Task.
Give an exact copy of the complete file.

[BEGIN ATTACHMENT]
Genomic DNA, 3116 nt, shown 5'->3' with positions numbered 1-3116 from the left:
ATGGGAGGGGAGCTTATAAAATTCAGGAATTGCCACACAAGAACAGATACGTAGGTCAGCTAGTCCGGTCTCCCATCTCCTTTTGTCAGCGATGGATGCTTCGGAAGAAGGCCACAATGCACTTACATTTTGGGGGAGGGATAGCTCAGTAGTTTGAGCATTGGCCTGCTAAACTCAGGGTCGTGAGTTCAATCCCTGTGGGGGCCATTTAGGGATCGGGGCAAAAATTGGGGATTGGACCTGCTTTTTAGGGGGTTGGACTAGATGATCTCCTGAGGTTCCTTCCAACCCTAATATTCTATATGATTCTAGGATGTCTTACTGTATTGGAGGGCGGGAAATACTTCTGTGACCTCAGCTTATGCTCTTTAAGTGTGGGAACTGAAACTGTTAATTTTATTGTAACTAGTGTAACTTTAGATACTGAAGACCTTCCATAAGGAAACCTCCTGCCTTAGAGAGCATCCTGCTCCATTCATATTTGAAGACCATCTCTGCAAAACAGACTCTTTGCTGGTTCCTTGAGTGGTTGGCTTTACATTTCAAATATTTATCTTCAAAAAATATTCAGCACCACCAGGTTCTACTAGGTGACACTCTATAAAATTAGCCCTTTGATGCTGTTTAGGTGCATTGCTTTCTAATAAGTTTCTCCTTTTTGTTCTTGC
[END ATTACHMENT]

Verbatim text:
Genomic DNA, 3116 nt, shown 5'->3' with positions numbered 1-3116 from the left:
ATGGGAGGGGAGCTTATAAAATTCAGGAATTGCCACACAAGAACAGATACGTAGGTCAGCTAGTCCGGTCTCCCATCTCCTTTTGTCAGCGATGGATGCTTCGGAAGAAGGCCACAATGCACTTACATTTTGGGGGAGGGATAGCTCAGTAGTTTGAGCATTGGCCTGCTAAACTCAGGGTCGTGAGTTCAATCCCTGTGGGGGCCATTTAGGGATCGGGGCAAAAATTGGGGATTGGACCTGCTTTTTAGGGGGTTGGACTAGATGATCTCCTGAGGTTCCTTCCAACCCTAATATTCTATATGATTCTAGGATGTCTTACTGTATTGGAGGGCGGGAAATACTTCTGTGACCTCAGCTTATGCTCTTTAAGTGTGGGAACTGAAACTGTTAATTTTATTGTAACTAGTGTAACTTTAGATACTGAAGACCTTCCATAAGGAAACCTCCTGCCTTAGAGAGCATCCTGCTCCATTCATATTTGAAGACCATCTCTGCAAAACAGACTCTTTGCTGGTTCCTTGAGTGGTTGGCTTTACATTTCAAATATTTATCTTCAAAAAATATTCAGCACCACCAGGTTCTACTAGGTGACACTCTATAAAATTAGCCCTTTGATGCTGTTTAGGTGCATTGCTTTCTAATAAGTTTCTCCTTTTTGTTCTTGC